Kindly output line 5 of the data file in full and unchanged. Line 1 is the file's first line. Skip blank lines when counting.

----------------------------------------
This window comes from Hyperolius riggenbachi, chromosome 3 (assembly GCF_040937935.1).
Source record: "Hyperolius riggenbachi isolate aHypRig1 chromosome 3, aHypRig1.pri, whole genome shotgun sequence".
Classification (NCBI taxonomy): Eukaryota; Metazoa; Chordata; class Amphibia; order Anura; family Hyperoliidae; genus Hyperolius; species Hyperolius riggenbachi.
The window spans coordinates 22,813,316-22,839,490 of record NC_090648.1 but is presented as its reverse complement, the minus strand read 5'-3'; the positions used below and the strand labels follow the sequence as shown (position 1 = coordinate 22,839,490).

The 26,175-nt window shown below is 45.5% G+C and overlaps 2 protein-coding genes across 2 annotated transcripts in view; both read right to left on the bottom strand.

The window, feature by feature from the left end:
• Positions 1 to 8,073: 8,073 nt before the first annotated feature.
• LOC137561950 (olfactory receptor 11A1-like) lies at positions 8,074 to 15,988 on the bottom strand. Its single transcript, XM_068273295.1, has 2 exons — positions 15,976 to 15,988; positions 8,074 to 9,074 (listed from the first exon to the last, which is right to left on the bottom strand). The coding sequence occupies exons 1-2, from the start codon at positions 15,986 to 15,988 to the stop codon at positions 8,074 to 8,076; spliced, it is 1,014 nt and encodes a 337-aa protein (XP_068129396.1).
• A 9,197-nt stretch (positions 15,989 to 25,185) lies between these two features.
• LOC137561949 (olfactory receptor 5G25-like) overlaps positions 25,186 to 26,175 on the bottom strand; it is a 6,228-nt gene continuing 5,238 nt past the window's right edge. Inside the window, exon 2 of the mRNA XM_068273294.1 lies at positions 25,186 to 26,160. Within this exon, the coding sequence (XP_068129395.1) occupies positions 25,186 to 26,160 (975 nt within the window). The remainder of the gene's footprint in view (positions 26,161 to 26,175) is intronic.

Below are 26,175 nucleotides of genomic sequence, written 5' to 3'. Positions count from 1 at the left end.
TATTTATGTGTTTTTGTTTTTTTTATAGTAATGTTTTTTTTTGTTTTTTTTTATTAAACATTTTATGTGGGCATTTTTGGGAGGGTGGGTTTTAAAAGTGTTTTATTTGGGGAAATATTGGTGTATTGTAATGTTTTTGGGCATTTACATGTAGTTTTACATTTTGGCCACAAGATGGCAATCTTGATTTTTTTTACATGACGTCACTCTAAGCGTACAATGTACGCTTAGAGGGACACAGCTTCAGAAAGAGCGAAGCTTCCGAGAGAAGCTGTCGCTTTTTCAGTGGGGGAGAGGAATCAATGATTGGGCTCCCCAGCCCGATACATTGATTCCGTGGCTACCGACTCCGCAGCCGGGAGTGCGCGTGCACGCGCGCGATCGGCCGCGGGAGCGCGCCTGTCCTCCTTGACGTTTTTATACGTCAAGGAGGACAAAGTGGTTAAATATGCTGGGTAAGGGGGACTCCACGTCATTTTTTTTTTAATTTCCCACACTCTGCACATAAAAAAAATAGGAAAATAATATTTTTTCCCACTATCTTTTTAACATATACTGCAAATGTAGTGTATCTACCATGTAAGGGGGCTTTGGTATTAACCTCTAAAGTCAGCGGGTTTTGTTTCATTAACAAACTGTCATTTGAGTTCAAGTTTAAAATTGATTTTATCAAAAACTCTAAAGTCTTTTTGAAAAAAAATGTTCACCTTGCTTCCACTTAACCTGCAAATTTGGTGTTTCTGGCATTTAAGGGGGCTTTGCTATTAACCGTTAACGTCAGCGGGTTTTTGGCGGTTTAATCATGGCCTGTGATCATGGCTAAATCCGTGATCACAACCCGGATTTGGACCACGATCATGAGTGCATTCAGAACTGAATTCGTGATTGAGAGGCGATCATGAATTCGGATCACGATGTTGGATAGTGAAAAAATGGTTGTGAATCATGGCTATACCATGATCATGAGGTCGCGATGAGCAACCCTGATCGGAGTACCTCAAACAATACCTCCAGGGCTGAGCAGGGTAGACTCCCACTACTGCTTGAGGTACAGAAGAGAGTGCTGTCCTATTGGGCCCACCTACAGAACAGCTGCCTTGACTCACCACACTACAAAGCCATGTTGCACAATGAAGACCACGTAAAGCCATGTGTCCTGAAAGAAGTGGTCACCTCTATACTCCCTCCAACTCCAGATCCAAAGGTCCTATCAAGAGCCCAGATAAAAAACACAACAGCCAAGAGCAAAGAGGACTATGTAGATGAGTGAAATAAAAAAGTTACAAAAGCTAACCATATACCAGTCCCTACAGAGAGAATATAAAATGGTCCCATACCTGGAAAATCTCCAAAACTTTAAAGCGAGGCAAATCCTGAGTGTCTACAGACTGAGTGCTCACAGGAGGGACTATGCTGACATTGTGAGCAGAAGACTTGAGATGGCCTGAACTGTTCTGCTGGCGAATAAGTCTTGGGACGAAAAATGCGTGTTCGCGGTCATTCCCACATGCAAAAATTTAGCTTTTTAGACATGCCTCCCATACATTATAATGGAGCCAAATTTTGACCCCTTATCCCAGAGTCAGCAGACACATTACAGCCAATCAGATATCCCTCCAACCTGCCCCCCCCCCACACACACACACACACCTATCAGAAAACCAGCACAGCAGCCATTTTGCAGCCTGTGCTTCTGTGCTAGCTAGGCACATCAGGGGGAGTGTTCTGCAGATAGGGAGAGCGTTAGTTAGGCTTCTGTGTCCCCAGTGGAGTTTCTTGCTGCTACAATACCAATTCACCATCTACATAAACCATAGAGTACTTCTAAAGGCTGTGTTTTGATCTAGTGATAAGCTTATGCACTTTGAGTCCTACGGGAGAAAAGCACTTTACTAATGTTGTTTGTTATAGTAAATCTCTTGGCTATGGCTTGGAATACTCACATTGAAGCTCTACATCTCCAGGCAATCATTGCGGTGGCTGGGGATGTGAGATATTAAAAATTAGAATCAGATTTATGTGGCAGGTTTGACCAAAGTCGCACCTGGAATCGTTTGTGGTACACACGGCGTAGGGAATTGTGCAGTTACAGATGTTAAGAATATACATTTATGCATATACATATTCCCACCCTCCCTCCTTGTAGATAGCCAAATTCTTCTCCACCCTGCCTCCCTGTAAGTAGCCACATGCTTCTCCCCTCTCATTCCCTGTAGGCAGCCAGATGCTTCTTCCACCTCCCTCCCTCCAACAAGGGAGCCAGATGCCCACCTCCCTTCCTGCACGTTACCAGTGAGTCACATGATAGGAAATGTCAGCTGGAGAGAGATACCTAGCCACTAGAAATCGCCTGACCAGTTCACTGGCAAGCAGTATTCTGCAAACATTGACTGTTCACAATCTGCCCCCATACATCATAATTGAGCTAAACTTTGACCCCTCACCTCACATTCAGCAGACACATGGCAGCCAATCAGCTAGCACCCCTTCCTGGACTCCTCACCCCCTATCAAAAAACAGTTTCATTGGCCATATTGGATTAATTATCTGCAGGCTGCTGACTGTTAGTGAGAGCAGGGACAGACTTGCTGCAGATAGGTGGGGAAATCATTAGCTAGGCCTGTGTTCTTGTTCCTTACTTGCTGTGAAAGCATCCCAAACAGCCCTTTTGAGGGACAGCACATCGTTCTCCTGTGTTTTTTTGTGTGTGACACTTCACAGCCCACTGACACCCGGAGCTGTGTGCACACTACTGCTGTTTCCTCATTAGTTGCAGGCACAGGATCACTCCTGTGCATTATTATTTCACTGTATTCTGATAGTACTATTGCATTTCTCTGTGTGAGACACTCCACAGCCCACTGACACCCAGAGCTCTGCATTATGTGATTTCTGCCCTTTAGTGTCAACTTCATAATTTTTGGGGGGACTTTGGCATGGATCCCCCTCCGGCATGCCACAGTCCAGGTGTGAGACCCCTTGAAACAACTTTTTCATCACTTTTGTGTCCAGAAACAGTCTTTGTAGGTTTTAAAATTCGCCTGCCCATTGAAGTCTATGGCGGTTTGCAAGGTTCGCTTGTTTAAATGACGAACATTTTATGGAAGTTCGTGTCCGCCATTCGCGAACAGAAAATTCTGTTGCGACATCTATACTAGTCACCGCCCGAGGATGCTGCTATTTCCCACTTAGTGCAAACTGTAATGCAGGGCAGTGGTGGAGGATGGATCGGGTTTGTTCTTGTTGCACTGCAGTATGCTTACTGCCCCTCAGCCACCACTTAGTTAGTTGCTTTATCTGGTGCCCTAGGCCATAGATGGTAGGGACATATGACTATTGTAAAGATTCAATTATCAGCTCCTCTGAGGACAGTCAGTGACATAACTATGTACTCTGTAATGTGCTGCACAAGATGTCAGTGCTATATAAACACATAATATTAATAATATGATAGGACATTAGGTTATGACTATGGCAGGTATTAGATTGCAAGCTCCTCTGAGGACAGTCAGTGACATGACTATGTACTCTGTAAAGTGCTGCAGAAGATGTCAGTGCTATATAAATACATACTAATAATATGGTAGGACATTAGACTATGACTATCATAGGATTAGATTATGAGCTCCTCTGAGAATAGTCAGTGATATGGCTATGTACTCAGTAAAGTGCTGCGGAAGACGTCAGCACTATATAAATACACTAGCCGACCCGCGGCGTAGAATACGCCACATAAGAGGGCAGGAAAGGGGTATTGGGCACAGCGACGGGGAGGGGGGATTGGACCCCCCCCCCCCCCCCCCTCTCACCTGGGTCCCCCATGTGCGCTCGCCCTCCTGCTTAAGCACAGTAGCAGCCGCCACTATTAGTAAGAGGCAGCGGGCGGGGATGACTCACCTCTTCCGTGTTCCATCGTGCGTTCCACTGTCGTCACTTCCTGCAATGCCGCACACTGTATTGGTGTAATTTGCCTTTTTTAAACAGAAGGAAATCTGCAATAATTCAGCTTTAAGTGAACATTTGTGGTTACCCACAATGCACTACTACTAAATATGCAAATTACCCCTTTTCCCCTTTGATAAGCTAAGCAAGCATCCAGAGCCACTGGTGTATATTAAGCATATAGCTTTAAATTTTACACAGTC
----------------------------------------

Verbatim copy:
The 26,175-nt window shown below is 45.5% G+C and overlaps 2 protein-coding genes across 2 annotated transcripts in view; both read right to left on the bottom strand.